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Health Care Report Calls for Payment Reform in Alaska

Panel Created by Begich Also Highlights Workforce Needs

A task force created by U.S. Sen. Mark Begich is recommending a new payment structure for Alaska doctors reimbursed by federal agencies, which are the main source of health care for more than half of all Alaskans. A higher payment structure for Alaska would incentivize doctors in Alaska to treat patients covered under federal health care programs.

The report of the Alaska Health Care Task Force was submitted by U.S. Health and Human Services Secretary Kathleen Sebelius to House and Senate leadership last Friday. The task force was established by a Begich amendment to the new health reform law.

"This report is good news because it confirms to the federal agencies and Congress what Alaskans have known for years - our cost of health care is enormous and still growing," Begich said.  "The next step is to turn this into action, make sure doctors and other providers are fairly compensated and see that Alaskans have access to quality, more affordable health care."

Begich said he appreciates the commitment of the task force and will use its findings to work with the agencies on health care improvements in Alaska. If needed, he will turn to his Congressional colleagues for legislation and appropriations. For instance, Begich will ask federal agencies to provide more detailed recommendations on payment reform, such as suggested reimbursement rates.

Under his amendment the task force was terminated when it filed its report, but many of the highlighted issues are ongoing topics in the agencies.

The task force was comprised of top officials from all departments providing health care in Alaska: Department of Defense, which provides TRICARE for active duty military members, military retirees, and their families; the Department of Veterans Affairs and its Veterans Health Administration (VHA); the Indian Health Service (IHS); and the Centers for Medicare and Medicaid Services. The task force held meetings in Washington, D.C., and Alaska. In August, the task force made site visits to Soldotna, Fairbanks, Galena, Nome and Anchorage.

The report highlights the significance of federally-provided health benefits in Alaska. "Slightly over 50 percent of the state's residents receive health care paid primarily by the federal government," the report says.

That includes an estimated 138,000 IHS patients, 125,000 Alaskans on Medicaid, 75,000 receiving TRICARE, 64,000 seniors on Medicare, and about 15,000 veterans getting VHA services. In some cases Alaskans are eligible for more than one type of federal coverage.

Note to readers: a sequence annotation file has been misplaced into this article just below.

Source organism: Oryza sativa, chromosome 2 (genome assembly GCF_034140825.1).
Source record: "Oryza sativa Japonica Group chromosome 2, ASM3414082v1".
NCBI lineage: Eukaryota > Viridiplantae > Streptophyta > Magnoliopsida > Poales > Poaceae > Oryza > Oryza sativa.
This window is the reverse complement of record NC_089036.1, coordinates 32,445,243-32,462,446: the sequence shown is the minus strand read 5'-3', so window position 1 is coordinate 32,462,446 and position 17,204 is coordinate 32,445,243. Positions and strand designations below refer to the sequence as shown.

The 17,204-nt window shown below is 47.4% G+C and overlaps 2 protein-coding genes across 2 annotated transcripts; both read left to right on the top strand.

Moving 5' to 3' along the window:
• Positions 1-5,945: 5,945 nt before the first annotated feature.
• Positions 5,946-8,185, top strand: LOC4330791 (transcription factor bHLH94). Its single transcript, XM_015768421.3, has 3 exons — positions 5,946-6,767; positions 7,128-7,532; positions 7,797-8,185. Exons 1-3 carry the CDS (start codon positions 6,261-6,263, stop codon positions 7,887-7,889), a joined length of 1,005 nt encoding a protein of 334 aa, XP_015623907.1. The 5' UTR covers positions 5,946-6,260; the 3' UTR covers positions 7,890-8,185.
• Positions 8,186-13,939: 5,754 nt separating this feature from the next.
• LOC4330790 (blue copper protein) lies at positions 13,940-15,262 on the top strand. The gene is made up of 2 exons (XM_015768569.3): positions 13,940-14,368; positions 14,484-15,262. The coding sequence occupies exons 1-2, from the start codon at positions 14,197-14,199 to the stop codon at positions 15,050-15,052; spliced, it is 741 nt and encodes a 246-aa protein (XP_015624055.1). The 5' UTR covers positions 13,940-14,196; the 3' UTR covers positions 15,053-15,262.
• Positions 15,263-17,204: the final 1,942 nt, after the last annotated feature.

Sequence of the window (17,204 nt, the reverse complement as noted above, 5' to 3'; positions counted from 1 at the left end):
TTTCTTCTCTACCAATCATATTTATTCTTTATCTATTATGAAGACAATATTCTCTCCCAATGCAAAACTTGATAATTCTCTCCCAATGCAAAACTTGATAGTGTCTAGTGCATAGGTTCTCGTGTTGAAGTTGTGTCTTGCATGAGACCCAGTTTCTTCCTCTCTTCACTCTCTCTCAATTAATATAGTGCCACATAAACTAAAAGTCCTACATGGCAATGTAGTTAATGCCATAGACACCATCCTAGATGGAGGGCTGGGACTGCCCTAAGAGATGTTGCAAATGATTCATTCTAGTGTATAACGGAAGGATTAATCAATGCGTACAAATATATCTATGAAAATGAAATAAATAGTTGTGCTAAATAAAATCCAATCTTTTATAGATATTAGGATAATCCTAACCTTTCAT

Other recommendations address workforce and training issues, including the need for more medical education residency slots in Alaska and reciprocity agreements with other states to grant medical licenses more quickly in Alaska. Also highlighted is both the progress and ongoing need for health information technology throughout the state.

Another recommendation urges federal agencies to coordinate existing Internet portals into a single point of entry for Alaskans trying to determine their eligibility for health care coverage.

On payment reform, the report calls for uniform reimbursement rates for similar medical services provided under Medicare, TRICARE and the VA. Currently, Medicare is the lowest payer amongst all health coverage providers in Alaska, which has resulted in some doctors closing their doors to new and - in some cases - existing Medicare patients. The report also praises new payment models in the health reform law and calls for coordination among federal agencies regarding medical transportation costs in Alaska.

It suggests the need for improved state and federal cooperation when addressing the health needs of Alaskans.

"The state has made great progress in setting its own agenda for change by defining the problems it faces ... but many of their long-term goals depend on cooperation by the federal agencies with health responsibilities in the state."

The task force was chaired by Marilyn Tavenner, former Secretary of Health and Human Services in the State of Virginia and now principal deputy administrator in CMS. The full report is available online at: http://begich.senate.gov/public/index.cfm?p=HealthCare

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